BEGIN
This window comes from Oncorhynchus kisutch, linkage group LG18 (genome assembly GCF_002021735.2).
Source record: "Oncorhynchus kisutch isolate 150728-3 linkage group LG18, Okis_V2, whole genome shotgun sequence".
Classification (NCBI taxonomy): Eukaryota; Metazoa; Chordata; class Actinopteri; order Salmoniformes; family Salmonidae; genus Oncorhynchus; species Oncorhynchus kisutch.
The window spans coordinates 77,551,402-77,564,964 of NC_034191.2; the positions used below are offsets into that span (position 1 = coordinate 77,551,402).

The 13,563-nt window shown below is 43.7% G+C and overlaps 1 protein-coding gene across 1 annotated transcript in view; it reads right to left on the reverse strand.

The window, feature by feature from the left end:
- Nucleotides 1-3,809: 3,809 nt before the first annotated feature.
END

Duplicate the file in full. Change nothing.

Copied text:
This window comes from Oncorhynchus kisutch, linkage group LG18 (genome assembly GCF_002021735.2).
Source record: "Oncorhynchus kisutch isolate 150728-3 linkage group LG18, Okis_V2, whole genome shotgun sequence".
Classification (NCBI taxonomy): Eukaryota; Metazoa; Chordata; class Actinopteri; order Salmoniformes; family Salmonidae; genus Oncorhynchus; species Oncorhynchus kisutch.
The window spans coordinates 77,551,402-77,564,964 of NC_034191.2; the positions used below are offsets into that span (position 1 = coordinate 77,551,402).

The 13,563-nt window shown below is 43.7% G+C and overlaps 1 protein-coding gene across 1 annotated transcript in view; it reads right to left on the reverse strand.

The window, feature by feature from the left end:
- Nucleotides 1-3,809: 3,809 nt before the first annotated feature.